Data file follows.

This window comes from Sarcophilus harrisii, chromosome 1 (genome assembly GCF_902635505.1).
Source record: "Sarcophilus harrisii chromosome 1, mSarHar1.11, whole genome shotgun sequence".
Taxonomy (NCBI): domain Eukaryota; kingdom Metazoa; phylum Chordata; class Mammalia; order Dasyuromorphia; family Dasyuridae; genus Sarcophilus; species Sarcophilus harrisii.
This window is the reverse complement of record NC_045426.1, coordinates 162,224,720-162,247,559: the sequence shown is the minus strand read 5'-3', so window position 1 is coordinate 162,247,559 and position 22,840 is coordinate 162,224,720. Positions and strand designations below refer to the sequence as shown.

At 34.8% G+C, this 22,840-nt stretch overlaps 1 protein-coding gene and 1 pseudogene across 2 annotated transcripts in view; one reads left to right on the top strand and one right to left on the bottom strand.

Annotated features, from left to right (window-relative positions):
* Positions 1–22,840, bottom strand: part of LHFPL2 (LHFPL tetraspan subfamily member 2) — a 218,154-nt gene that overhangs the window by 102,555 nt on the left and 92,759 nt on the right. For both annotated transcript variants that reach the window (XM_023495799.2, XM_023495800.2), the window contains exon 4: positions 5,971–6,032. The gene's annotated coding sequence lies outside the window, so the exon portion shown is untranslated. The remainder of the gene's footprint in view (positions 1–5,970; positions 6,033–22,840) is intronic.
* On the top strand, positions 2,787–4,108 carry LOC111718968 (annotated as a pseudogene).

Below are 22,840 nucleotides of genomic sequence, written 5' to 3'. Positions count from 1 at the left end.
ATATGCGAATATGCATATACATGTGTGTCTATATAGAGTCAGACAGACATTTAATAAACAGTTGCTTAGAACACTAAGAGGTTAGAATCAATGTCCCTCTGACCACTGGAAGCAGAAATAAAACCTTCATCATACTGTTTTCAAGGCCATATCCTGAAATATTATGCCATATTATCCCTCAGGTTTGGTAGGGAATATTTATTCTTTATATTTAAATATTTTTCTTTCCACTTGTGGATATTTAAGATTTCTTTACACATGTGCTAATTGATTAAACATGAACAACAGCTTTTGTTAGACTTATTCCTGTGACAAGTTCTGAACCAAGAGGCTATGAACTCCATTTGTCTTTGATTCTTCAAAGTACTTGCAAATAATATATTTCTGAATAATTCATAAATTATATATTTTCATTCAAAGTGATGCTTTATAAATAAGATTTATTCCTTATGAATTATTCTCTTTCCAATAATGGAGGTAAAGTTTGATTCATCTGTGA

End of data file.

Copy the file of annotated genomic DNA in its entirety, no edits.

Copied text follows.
This window comes from Sarcophilus harrisii, chromosome 1 (genome assembly GCF_902635505.1).
Source record: "Sarcophilus harrisii chromosome 1, mSarHar1.11, whole genome shotgun sequence".
Taxonomy (NCBI): domain Eukaryota; kingdom Metazoa; phylum Chordata; class Mammalia; order Dasyuromorphia; family Dasyuridae; genus Sarcophilus; species Sarcophilus harrisii.
This window is the reverse complement of record NC_045426.1, coordinates 162,224,720-162,247,559: the sequence shown is the minus strand read 5'-3', so window position 1 is coordinate 162,247,559 and position 22,840 is coordinate 162,224,720. Positions and strand designations below refer to the sequence as shown.

At 34.8% G+C, this 22,840-nt stretch overlaps 1 protein-coding gene and 1 pseudogene across 2 annotated transcripts in view; one reads left to right on the top strand and one right to left on the bottom strand.

Annotated features, from left to right (window-relative positions):
* Positions 1–22,840, bottom strand: part of LHFPL2 (LHFPL tetraspan subfamily member 2) — a 218,154-nt gene that overhangs the window by 102,555 nt on the left and 92,759 nt on the right. For both annotated transcript variants that reach the window (XM_023495799.2, XM_023495800.2), the window contains exon 4: positions 5,971–6,032. The gene's annotated coding sequence lies outside the window, so the exon portion shown is untranslated. The remainder of the gene's footprint in view (positions 1–5,970; positions 6,033–22,840) is intronic.
* On the top strand, positions 2,787–4,108 carry LOC111718968 (annotated as a pseudogene).

Below are 22,840 nucleotides of genomic sequence, written 5' to 3'. Positions count from 1 at the left end.
ATATGCGAATATGCATATACATGTGTGTCTATATAGAGTCAGACAGACATTTAATAAACAGTTGCTTAGAACACTAAGAGGTTAGAATCAATGTCCCTCTGACCACTGGAAGCAGAAATAAAACCTTCATCATACTGTTTTCAAGGCCATATCCTGAAATATTATGCCATATTATCCCTCAGGTTTGGTAGGGAATATTTATTCTTTATATTTAAATATTTTTCTTTCCACTTGTGGATATTTAAGATTTCTTTACACATGTGCTAATTGATTAAACATGAACAACAGCTTTTGTTAGACTTATTCCTGTGACAAGTTCTGAACCAAGAGGCTATGAACTCCATTTGTCTTTGATTCTTCAAAGTACTTGCAAATAATATATTTCTGAATAATTCATAAATTATATATTTTCATTCAAAGTGATGCTTTATAAATAAGATTTATTCCTTATGAATTATTCTCTTTCCAATAATGGAGGTAAAGTTTGATTCATCTGTGA